A Really Busy Day

Mesa Verde National Park, Part 2

We have tickets for the 12:00 guided tour of Cliff Palace, but we arrive an hour early to explore the six-mile Mesa Top Loop Drive.

From Pithouse to Pueblo…

Ten excavated sites and a number of cliff dwellings are visible on this loop, revealing the full range of architecture from the earliest pithouses of around 600 AD to the latest cliff dwellings 700 years later.


The Ancestral Pueblo people began building these modest dwellings in Mesa Verde between 550 and 600 AD. They dug shallow pits into the ground, covered with pole and mud roofs and walls, with entrances through the roofs. Since these first homes were partially underground, they offered coolness in summer and warmth in winter. (Mesa Verde Museum Association)

The presence of a smaller circular space adjoining the larger living space suggests the presence of an antechamber for storing crops, such as corn, squash, beans, fruits, seeds and nuts. Farming allowed these early peoples to establish communities and live in one location for years at a time. (Mesa Verde Museum Association)

Navajo Canyon View

These mesas, canyons, and expansive views were the familiar landscape of the Ancient Puebloans. The deep canyons connected them to other communities within and beyond Mesa Verde.

Square Tower House Overlook

Built in an alcove in the upper walls of Navajo Canyon is this cliff dwelling representing the final phase of building at Mesa Verde. People lived here between 1200 and 1300 AD. The name comes from the 4-story-high tower with windows standing against the curved back wall. (Mesa Verde Museum Association)

Pithouses and Early Pueblo Villages

This site shows 2 significant architectural developments that were taking shape between 700-950 AD: the trend toward deeper pithouses, and the move from pithouses to above ground dwellings. Pithouses were dug about 4 feet down. (Mesa Verde Museum Association)

By 850 AD above ground dwellings were built from a foundation of slab-lined pits. Walls were built from a lattice of wooden poles plastered over with mud. Deep pithouses were also a part of these slab-lined villages. (Mesa Verde Museum Association)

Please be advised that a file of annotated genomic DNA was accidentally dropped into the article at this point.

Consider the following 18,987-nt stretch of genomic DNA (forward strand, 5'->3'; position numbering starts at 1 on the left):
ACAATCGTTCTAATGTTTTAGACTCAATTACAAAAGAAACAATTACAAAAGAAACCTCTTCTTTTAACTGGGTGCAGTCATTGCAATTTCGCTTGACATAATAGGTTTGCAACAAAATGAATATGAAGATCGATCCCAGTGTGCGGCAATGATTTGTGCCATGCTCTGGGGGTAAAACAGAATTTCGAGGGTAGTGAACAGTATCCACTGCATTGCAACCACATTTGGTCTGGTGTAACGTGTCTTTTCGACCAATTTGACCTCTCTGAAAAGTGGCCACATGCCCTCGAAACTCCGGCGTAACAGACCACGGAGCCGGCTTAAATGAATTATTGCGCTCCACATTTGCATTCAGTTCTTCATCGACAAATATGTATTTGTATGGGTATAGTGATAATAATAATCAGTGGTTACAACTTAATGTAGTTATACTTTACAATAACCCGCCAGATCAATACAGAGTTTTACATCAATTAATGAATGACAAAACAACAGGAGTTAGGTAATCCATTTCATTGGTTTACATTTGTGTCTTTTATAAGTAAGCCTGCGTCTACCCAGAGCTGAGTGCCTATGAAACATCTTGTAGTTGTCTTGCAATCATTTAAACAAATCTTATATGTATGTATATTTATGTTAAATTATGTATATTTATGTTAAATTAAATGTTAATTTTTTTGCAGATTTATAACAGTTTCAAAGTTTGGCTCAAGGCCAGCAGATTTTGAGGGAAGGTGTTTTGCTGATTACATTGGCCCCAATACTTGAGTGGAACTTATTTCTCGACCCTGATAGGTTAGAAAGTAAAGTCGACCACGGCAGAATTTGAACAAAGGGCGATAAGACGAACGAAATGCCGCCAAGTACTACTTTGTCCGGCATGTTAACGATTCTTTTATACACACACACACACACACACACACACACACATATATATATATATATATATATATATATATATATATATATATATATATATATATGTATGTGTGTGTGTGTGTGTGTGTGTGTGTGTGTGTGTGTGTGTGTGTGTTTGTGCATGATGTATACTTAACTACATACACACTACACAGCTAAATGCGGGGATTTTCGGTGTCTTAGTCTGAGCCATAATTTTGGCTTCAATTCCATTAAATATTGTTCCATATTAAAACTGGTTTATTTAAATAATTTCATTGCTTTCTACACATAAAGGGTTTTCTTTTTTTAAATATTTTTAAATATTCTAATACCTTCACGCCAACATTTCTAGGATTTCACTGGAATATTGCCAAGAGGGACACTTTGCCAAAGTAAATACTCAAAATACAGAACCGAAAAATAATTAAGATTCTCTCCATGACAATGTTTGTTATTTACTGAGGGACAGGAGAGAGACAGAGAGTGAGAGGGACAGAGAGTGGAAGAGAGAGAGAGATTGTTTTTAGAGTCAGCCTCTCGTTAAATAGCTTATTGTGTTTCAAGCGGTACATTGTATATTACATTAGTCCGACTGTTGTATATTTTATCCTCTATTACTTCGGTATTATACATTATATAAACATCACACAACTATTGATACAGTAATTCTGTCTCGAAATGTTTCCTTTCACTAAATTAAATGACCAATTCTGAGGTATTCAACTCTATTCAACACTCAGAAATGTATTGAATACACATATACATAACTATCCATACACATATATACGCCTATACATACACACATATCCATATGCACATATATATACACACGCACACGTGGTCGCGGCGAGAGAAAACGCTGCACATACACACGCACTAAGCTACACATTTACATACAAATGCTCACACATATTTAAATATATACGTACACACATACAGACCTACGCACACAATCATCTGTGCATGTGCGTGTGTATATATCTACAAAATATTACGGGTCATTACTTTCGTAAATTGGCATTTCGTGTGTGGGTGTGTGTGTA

Ancestral pueblo families often returned to locations of previous dwellings to re-construct homes and fields. By 950 AD new architectural techniques favored stone masonry walls rather than wood and mud. (Mesa Verde Museum Association)

Another significant change occurred in the 900s: the round pithouse as a family home transitioned into the circular underground room called the kiva. (Mesa Verde Museum Association)

By now we are on information overload and we are running out of time to get to the Cliff Palace tour. We decide we have time for one more stop and we choose a scenic overlook.

But first we see an old friend growing in the ground. We stop and admire the Lupine and clear the cobwebs from our overstimulated brains.

Sun Point View

This viewpoint is considered one of the best in Mesa Verde. From here a dozen cliff dwellings are visible tucked inside the alcoves below. Unfortunately a bus tour of French tourists arrive when we do, so I quickly take 2 pictures and we leave.

Actually we have to hustle now anyway to drive to the Cliff Palace Loop for our 12:00 tour.

Cliff Palace

Cliff Palace is the largest cliff dwelling in North America. Around 1200 AD some of the people then living on Mesa Verde moved away from their Mesa top fields and into the cliffs and alcoves.

Many of the building stones were shaped by hand using harder quartzite hammer stones. Water had to be hauled in and mixed with sand, clay, and ash to make mortar. Gaps in the mortar were chinked with smaller stones. (NP brochure written by Rose Houk)

A thin coating of plaster, requiring more water, was spread over many of the rock walls, inside and out. Although much has eroded away, some original plaster is still visible with finger impressions where it was carefully smoothed on by hand. Sometimes plasters were colored red, yellow, and white or painted with decorative symbols. (NP brochure written by Rose Houk)

Cliff Palace resides in an alcove about 215 feet wide by about 90 feet deep and about 60 feet high. It includes about 150 rooms (living rooms, storage rooms, and special chambers) plus nearly 75 open spaces and 21 kivas. (NP brochure written by Rose Houk)

Both round and square styles of tower structures are found in Cliff Palace. Archeologists estimate this complex was an ongoing construction project from 1190 to 1280 AD. (NP brochure written by Rose Houk)

Inhabited by an estimated 100-120 people, today’s researchers believe Cliff Palace was more than a large village. They speculate that the site was an administrative or community center for the surrounding villages. (NP brochure written by Rose Houk)

On the mesa above the alcove, rock climbers rappel to inspect the damage from a recent rockslide. Lower and to the left, another cliff dwelling is barely visible.

Today visitors access Cliff Palace by ladders and stone stairways. The original residents, however, descended from the mesa top by means of hand-and-toe holds carved in the rock face.

We return from the Cliff Palace Tour ahead of the others and head back to the Chapin Mesa Archeological Museum to Hike the Petroglyph Point Trail.

One thought on “A Really Busy Day

  1. Pingback: Loose Ends | wandering gypsy Laurel

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